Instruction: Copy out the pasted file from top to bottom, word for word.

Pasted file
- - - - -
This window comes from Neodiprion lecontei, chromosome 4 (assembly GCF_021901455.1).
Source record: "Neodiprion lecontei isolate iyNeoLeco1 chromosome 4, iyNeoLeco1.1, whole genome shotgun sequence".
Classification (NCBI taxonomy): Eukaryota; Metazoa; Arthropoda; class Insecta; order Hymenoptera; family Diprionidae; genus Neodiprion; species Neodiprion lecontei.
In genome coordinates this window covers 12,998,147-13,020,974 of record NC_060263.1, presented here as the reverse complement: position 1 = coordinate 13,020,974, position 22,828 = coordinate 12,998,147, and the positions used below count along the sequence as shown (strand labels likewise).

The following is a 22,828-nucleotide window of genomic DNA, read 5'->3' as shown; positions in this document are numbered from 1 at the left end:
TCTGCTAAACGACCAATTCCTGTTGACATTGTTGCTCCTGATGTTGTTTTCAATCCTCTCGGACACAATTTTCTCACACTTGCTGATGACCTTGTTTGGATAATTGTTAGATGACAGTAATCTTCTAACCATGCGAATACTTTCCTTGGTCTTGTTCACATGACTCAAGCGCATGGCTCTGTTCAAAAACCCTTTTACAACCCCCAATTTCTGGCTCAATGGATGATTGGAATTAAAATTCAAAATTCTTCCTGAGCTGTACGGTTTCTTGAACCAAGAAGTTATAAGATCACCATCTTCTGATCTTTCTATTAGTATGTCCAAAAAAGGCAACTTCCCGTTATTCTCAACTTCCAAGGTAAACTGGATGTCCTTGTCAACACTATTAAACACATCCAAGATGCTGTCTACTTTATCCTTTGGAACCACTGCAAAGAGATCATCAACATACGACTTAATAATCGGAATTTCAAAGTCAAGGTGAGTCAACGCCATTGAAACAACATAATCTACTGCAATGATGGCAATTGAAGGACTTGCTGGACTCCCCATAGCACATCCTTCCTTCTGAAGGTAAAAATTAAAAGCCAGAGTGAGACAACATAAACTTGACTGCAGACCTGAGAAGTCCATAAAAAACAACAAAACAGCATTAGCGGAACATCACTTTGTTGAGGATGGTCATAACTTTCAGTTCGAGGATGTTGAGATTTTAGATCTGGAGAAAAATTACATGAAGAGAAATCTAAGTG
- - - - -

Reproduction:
This window comes from Neodiprion lecontei, chromosome 4 (assembly GCF_021901455.1).
Source record: "Neodiprion lecontei isolate iyNeoLeco1 chromosome 4, iyNeoLeco1.1, whole genome shotgun sequence".
Classification (NCBI taxonomy): Eukaryota; Metazoa; Arthropoda; class Insecta; order Hymenoptera; family Diprionidae; genus Neodiprion; species Neodiprion lecontei.
In genome coordinates this window covers 12,998,147-13,020,974 of record NC_060263.1, presented here as the reverse complement: position 1 = coordinate 13,020,974, position 22,828 = coordinate 12,998,147, and the positions used below count along the sequence as shown (strand labels likewise).

The following is a 22,828-nucleotide window of genomic DNA, read 5'->3' as shown; positions in this document are numbered from 1 at the left end:
TCTGCTAAACGACCAATTCCTGTTGACATTGTTGCTCCTGATGTTGTTTTCAATCCTCTCGGACACAATTTTCTCACACTTGCTGATGACCTTGTTTGGATAATTGTTAGATGACAGTAATCTTCTAACCATGCGAATACTTTCCTTGGTCTTGTTCACATGACTCAAGCGCATGGCTCTGTTCAAAAACCCTTTTACAACCCCCAATTTCTGGCTCAATGGATGATTGGAATTAAAATTCAAAATTCTTCCTGAGCTGTACGGTTTCTTGAACCAAGAAGTTATAAGATCACCATCTTCTGATCTTTCTATTAGTATGTCCAAAAAAGGCAACTTCCCGTTATTCTCAACTTCCAAGGTAAACTGGATGTCCTTGTCAACACTATTAAACACATCCAAGATGCTGTCTACTTTATCCTTTGGAACCACTGCAAAGAGATCATCAACATACGACTTAATAATCGGAATTTCAAAGTCAAGGTGAGTCAACGCCATTGAAACAACATAATCTACTGCAATGATGGCAATTGAAGGACTTGCTGGACTCCCCATAGCACATCCTTCCTTCTGAAGGTAAAAATTAAAAGCCAGAGTGAGACAACATAAACTTGACTGCAGACCTGAGAAGTCCATAAAAAACAACAAAACAGCATTAGCGGAACATCACTTTGTTGAGGATGGTCATAACTTTCAGTTCGAGGATGTTGAGATTTTAGATCTGGAGAAAAATTACATGAAGAGAAATCTAAGTG